Figure 1
Figure 1
Hypothetical outcomes of altering the physicochemical properties of carbon nanotubes for drug delivery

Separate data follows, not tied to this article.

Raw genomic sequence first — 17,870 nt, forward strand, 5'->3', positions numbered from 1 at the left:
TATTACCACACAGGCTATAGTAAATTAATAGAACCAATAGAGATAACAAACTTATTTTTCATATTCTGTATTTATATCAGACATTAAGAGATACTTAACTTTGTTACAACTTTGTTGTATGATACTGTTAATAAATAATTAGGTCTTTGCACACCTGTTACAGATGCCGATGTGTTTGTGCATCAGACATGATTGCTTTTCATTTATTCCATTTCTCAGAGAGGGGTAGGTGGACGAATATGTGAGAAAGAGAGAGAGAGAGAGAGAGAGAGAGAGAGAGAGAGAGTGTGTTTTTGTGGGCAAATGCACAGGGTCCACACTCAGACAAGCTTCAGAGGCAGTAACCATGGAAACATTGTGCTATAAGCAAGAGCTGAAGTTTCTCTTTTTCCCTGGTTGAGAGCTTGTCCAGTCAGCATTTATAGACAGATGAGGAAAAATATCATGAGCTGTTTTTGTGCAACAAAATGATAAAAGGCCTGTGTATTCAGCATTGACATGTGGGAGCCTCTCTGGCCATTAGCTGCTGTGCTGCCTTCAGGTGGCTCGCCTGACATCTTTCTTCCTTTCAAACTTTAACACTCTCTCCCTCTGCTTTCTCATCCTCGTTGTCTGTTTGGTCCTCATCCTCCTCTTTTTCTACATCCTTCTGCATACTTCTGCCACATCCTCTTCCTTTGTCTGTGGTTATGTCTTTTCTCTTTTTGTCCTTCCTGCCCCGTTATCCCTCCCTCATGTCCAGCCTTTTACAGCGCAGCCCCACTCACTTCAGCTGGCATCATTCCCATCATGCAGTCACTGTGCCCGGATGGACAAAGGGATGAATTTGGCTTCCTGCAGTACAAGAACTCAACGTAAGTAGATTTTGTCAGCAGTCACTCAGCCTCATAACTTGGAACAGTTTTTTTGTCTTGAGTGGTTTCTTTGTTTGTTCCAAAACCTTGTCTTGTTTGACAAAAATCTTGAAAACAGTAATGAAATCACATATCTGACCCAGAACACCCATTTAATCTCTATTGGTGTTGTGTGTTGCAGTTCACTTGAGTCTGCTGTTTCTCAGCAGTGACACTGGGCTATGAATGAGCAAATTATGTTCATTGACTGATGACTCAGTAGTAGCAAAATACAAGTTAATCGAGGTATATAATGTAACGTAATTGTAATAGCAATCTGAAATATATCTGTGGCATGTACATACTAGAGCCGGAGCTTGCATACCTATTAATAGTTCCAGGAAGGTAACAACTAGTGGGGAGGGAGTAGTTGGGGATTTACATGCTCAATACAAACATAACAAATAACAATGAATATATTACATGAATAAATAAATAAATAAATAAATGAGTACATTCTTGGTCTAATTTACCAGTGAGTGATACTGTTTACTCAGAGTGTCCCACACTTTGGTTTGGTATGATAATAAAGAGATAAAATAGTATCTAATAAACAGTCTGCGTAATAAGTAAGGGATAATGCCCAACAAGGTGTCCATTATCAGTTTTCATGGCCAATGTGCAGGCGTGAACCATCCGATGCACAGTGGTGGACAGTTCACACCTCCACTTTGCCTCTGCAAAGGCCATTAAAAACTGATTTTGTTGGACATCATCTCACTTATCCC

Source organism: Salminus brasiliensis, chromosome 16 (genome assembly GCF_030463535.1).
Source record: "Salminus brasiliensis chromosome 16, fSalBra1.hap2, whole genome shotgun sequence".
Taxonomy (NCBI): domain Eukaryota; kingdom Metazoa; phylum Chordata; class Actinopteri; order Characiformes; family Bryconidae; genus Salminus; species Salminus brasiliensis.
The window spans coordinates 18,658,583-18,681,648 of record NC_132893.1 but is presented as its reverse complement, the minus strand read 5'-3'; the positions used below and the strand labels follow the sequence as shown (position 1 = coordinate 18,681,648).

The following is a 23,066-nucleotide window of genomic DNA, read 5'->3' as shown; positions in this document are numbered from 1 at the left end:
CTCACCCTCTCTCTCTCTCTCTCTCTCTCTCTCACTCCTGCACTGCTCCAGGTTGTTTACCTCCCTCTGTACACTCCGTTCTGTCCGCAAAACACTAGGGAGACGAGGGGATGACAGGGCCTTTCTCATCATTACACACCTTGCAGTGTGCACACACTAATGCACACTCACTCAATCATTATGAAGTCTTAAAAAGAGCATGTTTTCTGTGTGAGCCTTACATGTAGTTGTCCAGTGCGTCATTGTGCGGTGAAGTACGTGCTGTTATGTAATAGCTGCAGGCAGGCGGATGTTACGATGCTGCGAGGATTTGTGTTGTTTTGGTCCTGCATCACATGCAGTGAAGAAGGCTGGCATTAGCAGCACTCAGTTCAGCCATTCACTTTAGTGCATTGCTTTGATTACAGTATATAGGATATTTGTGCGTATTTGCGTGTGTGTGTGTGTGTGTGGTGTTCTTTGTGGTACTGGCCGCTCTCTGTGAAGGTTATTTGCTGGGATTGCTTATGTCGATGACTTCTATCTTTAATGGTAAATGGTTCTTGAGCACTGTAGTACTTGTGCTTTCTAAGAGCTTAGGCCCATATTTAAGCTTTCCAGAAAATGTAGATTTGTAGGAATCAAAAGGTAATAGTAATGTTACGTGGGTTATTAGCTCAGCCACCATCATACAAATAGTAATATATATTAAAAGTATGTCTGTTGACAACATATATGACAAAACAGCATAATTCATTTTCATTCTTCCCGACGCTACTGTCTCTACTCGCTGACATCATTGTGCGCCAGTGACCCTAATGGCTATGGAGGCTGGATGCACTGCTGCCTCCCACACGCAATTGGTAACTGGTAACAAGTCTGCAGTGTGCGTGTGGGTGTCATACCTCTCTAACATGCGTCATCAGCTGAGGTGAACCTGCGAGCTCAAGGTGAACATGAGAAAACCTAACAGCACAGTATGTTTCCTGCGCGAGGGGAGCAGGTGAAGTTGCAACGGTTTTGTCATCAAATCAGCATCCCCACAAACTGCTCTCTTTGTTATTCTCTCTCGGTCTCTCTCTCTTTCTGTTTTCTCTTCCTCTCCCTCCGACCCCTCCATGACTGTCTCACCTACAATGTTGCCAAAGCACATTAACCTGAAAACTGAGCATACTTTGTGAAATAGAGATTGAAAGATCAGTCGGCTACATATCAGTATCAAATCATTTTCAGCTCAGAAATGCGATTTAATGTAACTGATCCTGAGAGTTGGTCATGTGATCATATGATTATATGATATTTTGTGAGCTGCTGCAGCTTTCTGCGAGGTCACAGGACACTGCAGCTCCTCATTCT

Immune cell reactions